By contrast, in 1978, Ian Smith entered into a pact, known as the Internal Settlement, with Bishop Abel Muzorewa, Reverend Ndabaningi Sithole and Chief Chirau. The political arrangement was presented as delivering black majority rule. However, it was no more than a facade which preserved white minority rule. Ian Smith had managed to coax the three leaders who purported to represent the black majority. As Prime Minister, Muzorewa was no more than a puppet in the hands of a crafty puppeteer.
Unsurprisingly, this fraudulent political arrangement failed to gain traction locally, regionally and internationally. Noone outside its authors and their supporters and sympathisers believed in it. It was incomplete without the two major liberation parties, ZANU and ZAPU (the Patriotic Front) which were waging a guerilla war against the Smith regime and were therefore collectively the main opposition. The Internal Settlement could not stop the guerilla war and on that account alone it was an exercise in futility. Without local and international acceptance, the Internal Settlement was not worth the paper it was printed on. This is why it was a short-lived political arrangement which was soon superseded by the outcome of the Lancaster House Constitutional Conference which included the Patriotic Front.
If ZANU PF were to go into a political arrangement with the new formation of the MDC minus Chamisa and the MDC Alliance, it would be creating its version of the Internal Settlement. It would be trying to do what Smith tried and failed: to buy legitimacy and acceptance by cherry-picking from the opposition pool, by choosing the most pliable members and hoping to sideline and weaken the more popular and toughest members of the opposition. But if the Patriotic Front, their supporters and the international community knew that the Internal Settlement was a fraud, there is no reason to believe that the MDC Alliance, their supporters and the international community won’t see that the new Internal Settlement is a ruse.
POLAD hasn’t worked out quite well because it does not include the biggest opposition leader and party. Even Mnangagwa knows it’s a group of desperate politicians who command no significant clout among the people. Adding a few more politicians defecting from the MDC Alliance is not going to give POLAD or any alternative arrangement any more credibility. If anything, it will simply discredit the platform as a bunch of anti-MDC Alliance politicians who are trying desperately to cosy up to the regime while united by their disdain towards Chamisa and his colleagues.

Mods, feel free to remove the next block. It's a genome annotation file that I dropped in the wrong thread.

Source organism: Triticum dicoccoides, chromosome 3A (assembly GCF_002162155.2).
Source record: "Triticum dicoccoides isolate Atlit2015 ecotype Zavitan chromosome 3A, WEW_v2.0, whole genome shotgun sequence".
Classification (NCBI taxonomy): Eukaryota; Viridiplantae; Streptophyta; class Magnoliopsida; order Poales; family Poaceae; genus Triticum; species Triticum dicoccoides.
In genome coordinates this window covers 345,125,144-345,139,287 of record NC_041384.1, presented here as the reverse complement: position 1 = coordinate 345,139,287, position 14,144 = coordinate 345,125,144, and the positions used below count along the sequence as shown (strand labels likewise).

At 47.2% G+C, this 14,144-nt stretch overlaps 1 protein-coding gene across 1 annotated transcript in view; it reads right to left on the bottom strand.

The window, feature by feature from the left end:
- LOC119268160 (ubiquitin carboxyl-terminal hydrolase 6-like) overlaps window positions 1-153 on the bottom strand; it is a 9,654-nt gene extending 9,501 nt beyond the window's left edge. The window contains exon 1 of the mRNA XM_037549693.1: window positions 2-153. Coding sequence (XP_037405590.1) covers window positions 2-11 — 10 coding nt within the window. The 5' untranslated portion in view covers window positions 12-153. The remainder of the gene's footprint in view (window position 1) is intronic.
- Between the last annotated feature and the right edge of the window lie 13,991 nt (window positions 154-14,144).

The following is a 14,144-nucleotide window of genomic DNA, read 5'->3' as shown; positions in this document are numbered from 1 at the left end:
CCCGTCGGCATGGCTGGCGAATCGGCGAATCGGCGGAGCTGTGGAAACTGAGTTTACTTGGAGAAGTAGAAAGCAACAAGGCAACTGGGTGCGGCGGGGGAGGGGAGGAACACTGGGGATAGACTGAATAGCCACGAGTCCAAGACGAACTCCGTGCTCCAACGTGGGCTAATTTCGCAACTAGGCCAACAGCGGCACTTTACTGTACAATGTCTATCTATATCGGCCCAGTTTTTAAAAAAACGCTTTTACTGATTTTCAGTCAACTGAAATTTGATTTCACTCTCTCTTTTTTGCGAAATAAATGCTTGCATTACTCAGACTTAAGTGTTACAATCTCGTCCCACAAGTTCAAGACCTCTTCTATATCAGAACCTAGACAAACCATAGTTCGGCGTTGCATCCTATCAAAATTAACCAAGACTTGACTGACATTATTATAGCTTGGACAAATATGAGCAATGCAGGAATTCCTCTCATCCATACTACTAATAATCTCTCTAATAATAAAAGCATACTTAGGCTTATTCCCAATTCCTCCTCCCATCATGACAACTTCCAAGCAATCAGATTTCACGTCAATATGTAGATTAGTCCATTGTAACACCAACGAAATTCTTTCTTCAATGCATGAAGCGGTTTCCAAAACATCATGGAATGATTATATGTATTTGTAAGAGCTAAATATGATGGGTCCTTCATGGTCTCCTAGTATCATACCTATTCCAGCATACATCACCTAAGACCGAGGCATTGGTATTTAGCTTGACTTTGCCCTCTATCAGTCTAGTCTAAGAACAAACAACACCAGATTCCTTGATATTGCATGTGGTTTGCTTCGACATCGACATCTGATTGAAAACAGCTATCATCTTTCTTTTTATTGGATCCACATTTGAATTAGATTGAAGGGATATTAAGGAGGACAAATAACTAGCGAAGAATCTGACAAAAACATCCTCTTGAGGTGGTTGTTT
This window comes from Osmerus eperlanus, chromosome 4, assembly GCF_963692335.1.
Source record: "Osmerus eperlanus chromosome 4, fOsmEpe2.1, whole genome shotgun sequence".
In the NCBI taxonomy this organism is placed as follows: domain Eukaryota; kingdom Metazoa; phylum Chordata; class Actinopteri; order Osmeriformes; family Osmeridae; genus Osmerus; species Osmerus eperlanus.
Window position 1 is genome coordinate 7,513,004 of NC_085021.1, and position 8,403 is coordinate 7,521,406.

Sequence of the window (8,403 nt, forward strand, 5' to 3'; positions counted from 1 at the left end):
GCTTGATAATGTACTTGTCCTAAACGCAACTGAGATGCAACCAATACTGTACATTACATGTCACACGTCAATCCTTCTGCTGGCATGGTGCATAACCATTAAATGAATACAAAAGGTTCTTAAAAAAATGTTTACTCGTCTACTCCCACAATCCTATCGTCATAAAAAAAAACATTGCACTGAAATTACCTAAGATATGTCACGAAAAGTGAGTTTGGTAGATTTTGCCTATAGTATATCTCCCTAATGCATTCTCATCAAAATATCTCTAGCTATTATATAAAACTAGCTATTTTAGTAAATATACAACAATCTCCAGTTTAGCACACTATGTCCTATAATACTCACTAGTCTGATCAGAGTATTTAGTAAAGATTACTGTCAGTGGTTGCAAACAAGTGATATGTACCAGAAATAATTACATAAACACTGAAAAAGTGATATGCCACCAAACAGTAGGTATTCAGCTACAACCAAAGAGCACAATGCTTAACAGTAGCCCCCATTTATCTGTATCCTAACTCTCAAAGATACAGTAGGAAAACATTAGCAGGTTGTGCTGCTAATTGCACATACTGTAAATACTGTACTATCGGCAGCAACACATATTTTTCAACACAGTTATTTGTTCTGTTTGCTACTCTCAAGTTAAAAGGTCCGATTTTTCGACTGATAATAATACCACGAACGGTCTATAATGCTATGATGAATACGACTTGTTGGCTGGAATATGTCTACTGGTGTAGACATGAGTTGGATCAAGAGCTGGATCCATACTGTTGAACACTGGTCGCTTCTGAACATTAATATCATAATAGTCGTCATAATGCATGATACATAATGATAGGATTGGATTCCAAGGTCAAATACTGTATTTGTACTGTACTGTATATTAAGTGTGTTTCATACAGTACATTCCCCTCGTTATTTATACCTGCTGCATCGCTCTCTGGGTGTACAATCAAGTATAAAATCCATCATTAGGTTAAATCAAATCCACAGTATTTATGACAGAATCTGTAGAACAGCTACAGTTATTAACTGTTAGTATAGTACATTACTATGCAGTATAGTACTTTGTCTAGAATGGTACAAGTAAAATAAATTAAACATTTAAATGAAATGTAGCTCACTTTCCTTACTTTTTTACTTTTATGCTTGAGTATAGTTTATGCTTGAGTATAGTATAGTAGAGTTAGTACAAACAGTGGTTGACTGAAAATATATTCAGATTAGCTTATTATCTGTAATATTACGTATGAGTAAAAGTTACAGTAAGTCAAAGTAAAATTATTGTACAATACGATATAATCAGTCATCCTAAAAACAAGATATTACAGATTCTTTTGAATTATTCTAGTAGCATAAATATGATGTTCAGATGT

For those who are ditching the MDC Alliance for a potential seat on the gravy train, Muzorewa’s fate is instructive. Despite having a vast amount of resources and support from the then ruling establishment, Muzorewa’s party managed a paltry 3 seats in the 1980 elections. He never recovered. The gods of politics were already pronouncing the last rites on his political career. The colonial regime also used the strategy of co-optation concerning chiefs. Agreeing to be co-opted by the regime was costly. The sheer absence of political wisdom on display given these historical precedents is astounding. A GNU that would exclude the largest opposition party and the biggest opposition leader would be doomed from the start.
Moral dilemma - what would you do?
This BSR has used the big picture approach to present the broader political landscape in which the judgment is located, as a chapter of lawfare in the longstanding contestation between ZANU PF and the MDC. As already stated, in this landscape approach, the Supreme Court judgment is merely one of the trees in the big forest. Its impact on the opposition cannot be fully appreciated unless it is considered as part of the entire forest. Members who have the task of making decisions in the current circumstances ought to do so from an informed position, understanding the big picture, not the single item in it.
However, as already stated, the BSR does not make decisions for the people. It merely provides some tools that can be used in the decision-making process. Indeed, other writers can and have offered some tools. The BSR leaves the reader with some food for thought. To understand what has happened and to consider the best course of action, the BSR draws upon a commonly-cited moral dilemma. This is a dilemma in which a person is faced with two options, both of which have adverse characteristics and consequences and must choose one.
In 1842, a ship struck an iceberg on its voyage. At least 30 people survived and found themselves on a lifeboat. However, there was a problem. The lifeboat had a carrying capacity of just 7 people. Because of an approaching storm, the lifeboat was in danger of sinking unless some drastic measures were taken. The boat had to be lightened which meant some of the survivors had to be thrown overboard. As the boat needed strong rowers, it meant the weakest members of the group would have to be sacrificed.
The captain had two choices: first, throwing some overboard would give a chance for the remainder to survive but the captain who made the decision would be charged with murder or second, if everyone remained on board, the lifeboat would surely sink and everyone would die.
So the question for the reader is, what would you do if you were the captain in these circumstances? Men and women of great intelligence have grappled with this and similar moral dilemmas. There is no single answer that is correct. The important thing is these moral dilemmas get you to think deeply about the decisions that you take each day. The decisions that MDC members have to make in light of current events are just as complex and demanding. If you were following closely, you will have observed that the framing of the issue as a moral dilemma moves the matter away from the narrow confines of law and politics into the realm of not just philosophy but also everyday decision-making concerning practical matters.